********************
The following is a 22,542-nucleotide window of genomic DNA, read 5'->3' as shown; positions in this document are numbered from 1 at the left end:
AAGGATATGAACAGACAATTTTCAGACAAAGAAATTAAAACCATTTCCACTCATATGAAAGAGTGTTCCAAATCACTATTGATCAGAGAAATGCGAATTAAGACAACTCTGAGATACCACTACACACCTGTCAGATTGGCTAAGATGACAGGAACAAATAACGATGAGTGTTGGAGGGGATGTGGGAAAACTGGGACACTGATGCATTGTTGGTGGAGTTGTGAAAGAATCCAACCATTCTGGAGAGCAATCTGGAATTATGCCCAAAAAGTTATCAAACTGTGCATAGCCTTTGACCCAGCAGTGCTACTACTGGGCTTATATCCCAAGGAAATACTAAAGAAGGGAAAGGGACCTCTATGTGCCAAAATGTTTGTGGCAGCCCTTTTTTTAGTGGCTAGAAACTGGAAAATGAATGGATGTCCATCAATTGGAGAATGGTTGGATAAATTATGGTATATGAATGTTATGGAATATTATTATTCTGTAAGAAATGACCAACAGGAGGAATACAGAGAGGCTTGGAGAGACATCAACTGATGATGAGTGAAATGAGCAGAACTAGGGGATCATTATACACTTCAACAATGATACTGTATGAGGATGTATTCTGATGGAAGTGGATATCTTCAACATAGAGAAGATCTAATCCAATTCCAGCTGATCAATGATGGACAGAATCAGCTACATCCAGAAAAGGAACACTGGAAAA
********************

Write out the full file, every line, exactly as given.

The following is a 22,542-nucleotide window of genomic DNA, read 5'->3' as shown; positions in this document are numbered from 1 at the left end:
AAGGATATGAACAGACAATTTTCAGACAAAGAAATTAAAACCATTTCCACTCATATGAAAGAGTGTTCCAAATCACTATTGATCAGAGAAATGCGAATTAAGACAACTCTGAGATACCACTACACACCTGTCAGATTGGCTAAGATGACAGGAACAAATAACGATGAGTGTTGGAGGGGATGTGGGAAAACTGGGACACTGATGCATTGTTGGTGGAGTTGTGAAAGAATCCAACCATTCTGGAGAGCAATCTGGAATTATGCCCAAAAAGTTATCAAACTGTGCATAGCCTTTGACCCAGCAGTGCTACTACTGGGCTTATATCCCAAGGAAATACTAAAGAAGGGAAAGGGACCTCTATGTGCCAAAATGTTTGTGGCAGCCCTTTTTTTAGTGGCTAGAAACTGGAAAATGAATGGATGTCCATCAATTGGAGAATGGTTGGATAAATTATGGTATATGAATGTTATGGAATATTATTATTCTGTAAGAAATGACCAACAGGAGGAATACAGAGAGGCTTGGAGAGACATCAACTGATGATGAGTGAAATGAGCAGAACTAGGGGATCATTATACACTTCAACAATGATACTGTATGAGGATGTATTCTGATGGAAGTGGATATCTTCAACATAGAGAAGATCTAATCCAATTCCAGCTGATCAATGATGGACAGAATCAGCTACATCCAGAAAAGGAACACTGGAAAA